Relating Injury to the Forest Ecosystem Near Palmerton, PA, to Zinc Contamination From Smelting

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Abstract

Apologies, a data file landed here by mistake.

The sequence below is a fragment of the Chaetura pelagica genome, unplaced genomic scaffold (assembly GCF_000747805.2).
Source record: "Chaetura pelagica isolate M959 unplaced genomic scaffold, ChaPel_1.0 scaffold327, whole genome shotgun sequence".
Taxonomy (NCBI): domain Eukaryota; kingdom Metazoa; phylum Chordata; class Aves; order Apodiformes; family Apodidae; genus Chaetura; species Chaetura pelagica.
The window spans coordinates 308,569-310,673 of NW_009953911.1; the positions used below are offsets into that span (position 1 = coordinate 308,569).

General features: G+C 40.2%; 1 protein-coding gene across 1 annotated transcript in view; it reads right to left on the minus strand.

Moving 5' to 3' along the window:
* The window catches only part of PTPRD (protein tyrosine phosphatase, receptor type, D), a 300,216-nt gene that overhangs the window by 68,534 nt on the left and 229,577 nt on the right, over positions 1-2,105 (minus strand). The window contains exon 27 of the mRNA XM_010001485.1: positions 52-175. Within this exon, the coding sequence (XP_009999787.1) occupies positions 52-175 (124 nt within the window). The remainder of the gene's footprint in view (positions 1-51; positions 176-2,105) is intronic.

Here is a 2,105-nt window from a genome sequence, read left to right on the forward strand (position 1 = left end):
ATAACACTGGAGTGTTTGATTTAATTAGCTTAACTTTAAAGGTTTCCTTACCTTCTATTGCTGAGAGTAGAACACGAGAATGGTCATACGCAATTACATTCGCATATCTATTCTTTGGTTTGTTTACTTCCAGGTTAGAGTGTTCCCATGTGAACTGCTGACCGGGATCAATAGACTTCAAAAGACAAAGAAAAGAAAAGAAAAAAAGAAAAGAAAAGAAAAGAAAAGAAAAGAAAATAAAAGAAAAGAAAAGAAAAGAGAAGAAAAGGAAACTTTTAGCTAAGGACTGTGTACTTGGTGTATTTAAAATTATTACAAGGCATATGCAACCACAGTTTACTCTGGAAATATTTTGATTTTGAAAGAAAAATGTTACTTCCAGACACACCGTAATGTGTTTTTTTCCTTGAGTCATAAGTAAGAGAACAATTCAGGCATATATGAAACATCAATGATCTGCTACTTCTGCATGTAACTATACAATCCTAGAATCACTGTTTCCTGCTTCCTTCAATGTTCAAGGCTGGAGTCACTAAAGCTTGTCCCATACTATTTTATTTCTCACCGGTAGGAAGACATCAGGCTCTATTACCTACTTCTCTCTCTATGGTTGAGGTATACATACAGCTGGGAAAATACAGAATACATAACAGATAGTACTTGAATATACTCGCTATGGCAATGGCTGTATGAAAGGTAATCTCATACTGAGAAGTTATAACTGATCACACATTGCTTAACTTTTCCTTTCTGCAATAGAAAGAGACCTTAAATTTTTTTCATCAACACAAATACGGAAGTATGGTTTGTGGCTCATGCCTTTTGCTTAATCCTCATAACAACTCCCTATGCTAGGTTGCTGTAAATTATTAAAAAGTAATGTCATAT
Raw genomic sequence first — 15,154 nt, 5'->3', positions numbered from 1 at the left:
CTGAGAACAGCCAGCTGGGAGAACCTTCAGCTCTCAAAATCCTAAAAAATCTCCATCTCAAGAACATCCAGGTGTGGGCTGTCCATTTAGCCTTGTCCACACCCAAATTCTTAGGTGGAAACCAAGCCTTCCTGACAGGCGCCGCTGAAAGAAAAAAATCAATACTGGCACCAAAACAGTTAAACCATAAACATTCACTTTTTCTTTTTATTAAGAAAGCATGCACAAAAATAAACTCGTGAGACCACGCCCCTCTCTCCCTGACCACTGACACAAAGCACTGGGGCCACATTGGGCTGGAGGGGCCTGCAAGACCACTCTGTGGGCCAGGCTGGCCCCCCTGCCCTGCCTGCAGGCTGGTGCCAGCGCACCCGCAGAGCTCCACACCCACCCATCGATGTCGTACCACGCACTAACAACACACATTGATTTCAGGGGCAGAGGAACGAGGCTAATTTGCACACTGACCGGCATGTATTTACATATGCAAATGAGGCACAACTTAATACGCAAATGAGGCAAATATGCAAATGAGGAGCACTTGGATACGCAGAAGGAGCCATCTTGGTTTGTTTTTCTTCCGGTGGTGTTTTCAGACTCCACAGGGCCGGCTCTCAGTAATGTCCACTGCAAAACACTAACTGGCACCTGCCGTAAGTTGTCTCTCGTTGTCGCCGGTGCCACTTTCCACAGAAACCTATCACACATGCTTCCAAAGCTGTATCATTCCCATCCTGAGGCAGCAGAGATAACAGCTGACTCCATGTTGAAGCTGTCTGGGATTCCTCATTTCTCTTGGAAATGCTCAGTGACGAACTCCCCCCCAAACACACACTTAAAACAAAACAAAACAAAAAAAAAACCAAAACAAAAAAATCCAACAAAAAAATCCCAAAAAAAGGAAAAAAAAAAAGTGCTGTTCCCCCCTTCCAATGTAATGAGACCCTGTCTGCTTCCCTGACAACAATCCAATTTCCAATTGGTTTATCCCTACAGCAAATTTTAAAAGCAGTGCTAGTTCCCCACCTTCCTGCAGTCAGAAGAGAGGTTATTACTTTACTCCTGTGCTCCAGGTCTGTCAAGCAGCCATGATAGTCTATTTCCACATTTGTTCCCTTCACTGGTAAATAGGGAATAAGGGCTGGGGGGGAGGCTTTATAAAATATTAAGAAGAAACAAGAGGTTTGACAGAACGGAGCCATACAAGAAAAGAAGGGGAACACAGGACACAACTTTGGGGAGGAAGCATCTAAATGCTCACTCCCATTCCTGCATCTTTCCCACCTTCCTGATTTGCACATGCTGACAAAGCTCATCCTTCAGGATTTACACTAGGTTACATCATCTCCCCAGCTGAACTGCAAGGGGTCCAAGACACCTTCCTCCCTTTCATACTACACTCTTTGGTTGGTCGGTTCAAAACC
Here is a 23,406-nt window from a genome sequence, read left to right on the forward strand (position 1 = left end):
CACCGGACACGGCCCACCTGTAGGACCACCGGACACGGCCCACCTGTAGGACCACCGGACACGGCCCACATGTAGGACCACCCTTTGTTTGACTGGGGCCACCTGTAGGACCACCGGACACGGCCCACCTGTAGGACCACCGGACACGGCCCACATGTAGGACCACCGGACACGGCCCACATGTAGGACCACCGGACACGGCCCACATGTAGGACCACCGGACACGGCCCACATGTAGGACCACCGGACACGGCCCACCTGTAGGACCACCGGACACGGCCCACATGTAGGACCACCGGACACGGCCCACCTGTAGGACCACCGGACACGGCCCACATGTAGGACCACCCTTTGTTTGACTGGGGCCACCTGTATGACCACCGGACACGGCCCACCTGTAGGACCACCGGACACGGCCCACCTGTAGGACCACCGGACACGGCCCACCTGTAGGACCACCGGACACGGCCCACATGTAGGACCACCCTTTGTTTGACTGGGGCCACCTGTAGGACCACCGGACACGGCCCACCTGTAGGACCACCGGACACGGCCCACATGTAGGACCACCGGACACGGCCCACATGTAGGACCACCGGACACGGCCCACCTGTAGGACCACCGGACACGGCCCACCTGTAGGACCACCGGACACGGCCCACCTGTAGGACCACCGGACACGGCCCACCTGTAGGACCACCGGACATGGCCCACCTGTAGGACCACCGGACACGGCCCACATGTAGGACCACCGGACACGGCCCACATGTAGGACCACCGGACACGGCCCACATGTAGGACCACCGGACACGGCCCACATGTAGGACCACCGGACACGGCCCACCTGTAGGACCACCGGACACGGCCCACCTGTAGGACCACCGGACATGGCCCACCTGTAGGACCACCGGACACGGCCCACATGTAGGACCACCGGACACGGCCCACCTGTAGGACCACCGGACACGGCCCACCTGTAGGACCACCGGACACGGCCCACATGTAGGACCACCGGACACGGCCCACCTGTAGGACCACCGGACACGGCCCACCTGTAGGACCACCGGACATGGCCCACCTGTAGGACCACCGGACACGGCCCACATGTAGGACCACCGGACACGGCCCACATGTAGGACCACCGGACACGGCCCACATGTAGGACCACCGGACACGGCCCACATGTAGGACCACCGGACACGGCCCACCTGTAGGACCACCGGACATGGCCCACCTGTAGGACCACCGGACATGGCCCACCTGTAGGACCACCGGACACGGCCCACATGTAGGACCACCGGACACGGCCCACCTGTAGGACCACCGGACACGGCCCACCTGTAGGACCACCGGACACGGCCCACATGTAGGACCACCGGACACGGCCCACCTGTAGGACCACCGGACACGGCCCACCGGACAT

The forest on Blue Mountain, near Lehigh Gap, has been injured by emissions from two historical zinc (Zn) smelters in Palmerton, PA, located at the northern base of the mountain. The uppermost mineral soil and lower litter from sites along a transect, just south of the ridgetop, contained from 64 to 4400 mg/kg Zn. We measured forest metrics at 15 sampling sites to ascertain how forest structure, species composition and regeneration are related to soil concentrations of Zn, the probable principal cause of the injury. Understanding how ecotoxicological injury is related to soil Zn concentrations helps us quantify the extent of injury to the ecosystem on Blue Mountain as well as to generalize to other sites. The sum of canopy closure and shrub cover, suggested as a broadly inclusive measure of forest structure, was decreased to half at approximately 2060 mg/kg Zn (102 mg/kg Sr(N03)2-extractable Zn). Tree-seedling density was decreased by 80% (from 10.5/m2 to 2.1/m2) at a much lower concentration: 1080 mg/kg Zn (59 mg/kg Sr(N03)2-extractable Zn). Changes in species composition and richness were not as useful for quantifying injury to the forest. Phytotoxicity, desiccation from exposure, and a gypsy moth infestation combined to form a barren area on the ridgetop. Liming the strongly acid Hazleton soils at the sites would partially ameliorate the observed phytotoxicity and should be considered in planning restoration.